Concentration of CO2 in the Atmosphere

Green Power Series: Solar Farms in the Northeast

Part IV: Leadership and Creative Thinking Reshape the Solar Farm Landscape

Gardens under solar panels in Boulder, CO produced more than 8,000# of produce, while the panels above generate enough power for 300 local homes. (Kirk Siegler/NPR)

Toby Martin

Ed Note: Green Energy Times has published three articles in its Green Power Series that focused on a number of solar farm companies located in Maine, New Hampshire, New York and Vermont. Drawing from those articles, this article underscores a set of emerging environmental practices that are becoming increasingly important in the solar farm industry, and characterize the leadership qualities among its developers.

In 1970, the U.S. established the Environmental Protection Agency (EPA), and 25 years later, in 1995, the EPA created the Brownfields and Land Revitalization Program to clean up and return targeted toxic land areas to safe and productive reuse. Unfortunately, the EPA estimates more than 450,000 U.S. brownfields still remain. Solar farm developers have joined forces to collaborate and meet that challenging problem with efforts to take strong, environmentally positive action to reclaim brownfield sites.

In G.E.T.’s February 2022 issue, it was reported that Manchester, New Hampshire reclaimed its 12-acre municipal landfill and installed an 8,000-panel solar array. The project led to a newsworthy visit by U.S. Secretary of Energy Jennifer M. Granholm last September, when she commended them and the city’s leaders for their collaborative environmental project work.

G.E.T. also reported how we were struck by the environmental consciousness of Cipriani Energy Group in its New York solar farms, because they have adopted plans to transition from mechanical mowing practices and replace them with grazing animals like sheep and alpacas. Cipriani will interplant their ground-mounted solar farm arrays with native flowering plants that will attract pollinators.

In Maine, Massachusetts, and New Hampshire, ReVision Energy’s goals and efforts demonstrate their respect for ecologically positive land use. They locate their solar farms on land that does not conflict with environmentally important uses like farming or forestry, such as their Long Pond project on Maine’s Mount Desert Island, where they restored and sited the solar farm on a previously decommissioned and unserviceable landfill.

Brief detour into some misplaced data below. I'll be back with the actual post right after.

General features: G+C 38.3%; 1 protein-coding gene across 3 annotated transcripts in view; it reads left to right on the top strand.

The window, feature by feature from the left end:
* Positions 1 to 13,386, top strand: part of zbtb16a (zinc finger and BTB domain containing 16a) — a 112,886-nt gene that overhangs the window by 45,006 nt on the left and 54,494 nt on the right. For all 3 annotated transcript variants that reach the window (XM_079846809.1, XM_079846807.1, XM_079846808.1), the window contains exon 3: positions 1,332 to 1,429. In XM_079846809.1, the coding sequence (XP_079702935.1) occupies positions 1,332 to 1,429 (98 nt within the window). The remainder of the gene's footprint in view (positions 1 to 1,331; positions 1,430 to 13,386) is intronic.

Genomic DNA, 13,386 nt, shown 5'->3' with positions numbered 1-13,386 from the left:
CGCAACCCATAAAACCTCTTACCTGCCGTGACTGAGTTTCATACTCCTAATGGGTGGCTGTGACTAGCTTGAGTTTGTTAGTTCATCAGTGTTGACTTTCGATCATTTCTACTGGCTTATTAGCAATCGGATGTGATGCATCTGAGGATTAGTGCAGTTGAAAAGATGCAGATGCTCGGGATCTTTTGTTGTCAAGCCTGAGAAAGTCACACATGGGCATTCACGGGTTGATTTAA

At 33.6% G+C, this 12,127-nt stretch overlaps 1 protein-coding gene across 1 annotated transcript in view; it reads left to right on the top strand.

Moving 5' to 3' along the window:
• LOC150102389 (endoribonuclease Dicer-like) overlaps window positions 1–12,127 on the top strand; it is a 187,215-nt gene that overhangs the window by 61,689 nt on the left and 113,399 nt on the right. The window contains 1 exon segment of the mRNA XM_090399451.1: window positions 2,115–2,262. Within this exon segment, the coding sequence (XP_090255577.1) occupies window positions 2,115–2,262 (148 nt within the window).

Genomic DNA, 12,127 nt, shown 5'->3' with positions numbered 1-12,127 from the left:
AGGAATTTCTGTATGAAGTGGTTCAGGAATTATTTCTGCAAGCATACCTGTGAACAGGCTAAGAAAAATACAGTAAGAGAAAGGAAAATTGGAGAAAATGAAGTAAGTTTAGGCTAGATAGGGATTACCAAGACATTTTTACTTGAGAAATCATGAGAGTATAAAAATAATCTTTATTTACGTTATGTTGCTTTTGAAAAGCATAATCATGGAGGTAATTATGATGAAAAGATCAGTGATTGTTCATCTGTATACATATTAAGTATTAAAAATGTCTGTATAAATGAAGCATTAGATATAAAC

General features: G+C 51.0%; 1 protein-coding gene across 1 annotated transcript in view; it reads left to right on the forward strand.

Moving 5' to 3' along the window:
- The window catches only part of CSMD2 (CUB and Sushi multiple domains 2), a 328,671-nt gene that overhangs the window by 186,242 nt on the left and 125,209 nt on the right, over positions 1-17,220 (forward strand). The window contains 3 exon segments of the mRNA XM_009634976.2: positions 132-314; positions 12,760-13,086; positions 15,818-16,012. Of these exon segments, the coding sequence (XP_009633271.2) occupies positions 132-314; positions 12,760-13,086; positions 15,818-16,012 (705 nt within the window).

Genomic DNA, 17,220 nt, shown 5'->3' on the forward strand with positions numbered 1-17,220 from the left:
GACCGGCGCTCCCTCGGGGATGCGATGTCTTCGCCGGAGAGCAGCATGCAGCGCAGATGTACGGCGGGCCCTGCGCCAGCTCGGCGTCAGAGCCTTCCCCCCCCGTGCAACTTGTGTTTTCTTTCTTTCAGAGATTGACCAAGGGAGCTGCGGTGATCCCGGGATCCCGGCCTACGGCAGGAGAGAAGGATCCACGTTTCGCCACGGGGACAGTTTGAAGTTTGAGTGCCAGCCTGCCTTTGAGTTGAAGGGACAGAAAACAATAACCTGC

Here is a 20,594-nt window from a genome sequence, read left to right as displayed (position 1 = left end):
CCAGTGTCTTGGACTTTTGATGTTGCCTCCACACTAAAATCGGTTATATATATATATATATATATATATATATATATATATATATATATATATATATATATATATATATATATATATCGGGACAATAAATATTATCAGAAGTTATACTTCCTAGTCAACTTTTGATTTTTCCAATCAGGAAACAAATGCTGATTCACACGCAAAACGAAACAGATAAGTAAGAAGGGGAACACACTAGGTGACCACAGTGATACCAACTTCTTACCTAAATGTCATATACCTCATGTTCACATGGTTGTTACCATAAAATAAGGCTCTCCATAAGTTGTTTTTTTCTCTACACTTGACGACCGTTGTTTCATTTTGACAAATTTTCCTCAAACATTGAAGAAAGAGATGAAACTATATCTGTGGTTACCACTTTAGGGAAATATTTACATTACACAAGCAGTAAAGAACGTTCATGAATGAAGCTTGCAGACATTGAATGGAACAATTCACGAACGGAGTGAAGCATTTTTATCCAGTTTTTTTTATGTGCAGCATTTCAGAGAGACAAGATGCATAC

ReVision’s co-founder, Phil Coupe, recently wrote an inspiring piece published in the company’s newsletter, which captures the essence of the ecological spirit and philosophy of what is possible for best practices in solar farm site design and management.

Gardens under solar panels in Boulder, CO produced more than 8,000# of produce, while the panels above generate enough power for 300 local homes. (Kirk Siegler/NPR)

Coupe’s essay reflects that ethic, and demonstrates what is possible with thinking that exemplifies creative, innovative, and imaginative corporate leadership. It focuses on agrivoltaics, which makes it possible to integrate solar generation with agriculture, and which solar farm leaders in the Northeast have been adopting.

Coupe’s piece echoed the need for environmentalism in the solar industry. It underscores the exemplary work of Colorado farmer Byron Kominek, who created Jack’s Solar Garden, installed by fellow B Corp and (Colorado) Amicus member Namaste Solar, to “increase food and renewable energy production and to see if the ‘dual use’ approach of agrivoltaics can help improve food and energy security,” according to Coupe.

Coupe added, “Based on early results from Jack’s Solar Garden, and from ongoing research worldwide, agrivoltaics (dual use farming) has immense potential to alleviate some of our worst problems. According to the 2021 report “Dual Use, Dual Value Solar Agrivoltaics Power Farm Economics,” by Dr. Maggie Teliska and Michael P. Totten, just 1% of existing cultivated agricultural lands installing agrivoltaic microgrids could meet worldwide energy demand.”

He continued by citing “Agrivoltaics: Producing Solar Energy While Protecting Farmland” by Bill Pederson and Brooks Lamb, which shows how “the dual use approach can dramatically increase land productivity.” The proof? Kominek produced 8,600 pounds of produce by planting seeds between the rows of his farm’s solar panels in 2021.

Coupe concluded,” Food production and energy generation have long been viewed as incompatible on the same patch of earth, if not mutually exclusive. The successful proof of concept that is Jack’s Solar Garden, along with solar grazing initiatives, has debunked the notion that clean, zero-emission solar energy production conflicts with farming. While crops can grow robustly between rows of solar panels, it turns out that livestock are the ideal ‘lawnmowers’ for ground-mounted solar arrays, because they keep vegetation from growing tall enough to shade the panels.”

All of these positive initiatives taken by solar farm management teams in the Northeast and farmers like Kominek in Colorado show that solar farms are increasingly aware of, sensitive to, and acting on environmental issues. And they can and do contribute to diversifying food production yields, environmentalism, and to promoting and protecting positive land use, biodiversity, clean air, clean water, and regional native species.

Toby Martin lives in Islesboro, ME, where he works locally and statewide to strengthen Maine’s clean energy sustainability. A founding member of the Islesboro Energy Team and the Islesboro Energy Committee, he also coordinates the Islesboro Energy Conference, and contributes to Green Energy Times as a writer and founding member of its Maine distribution team.

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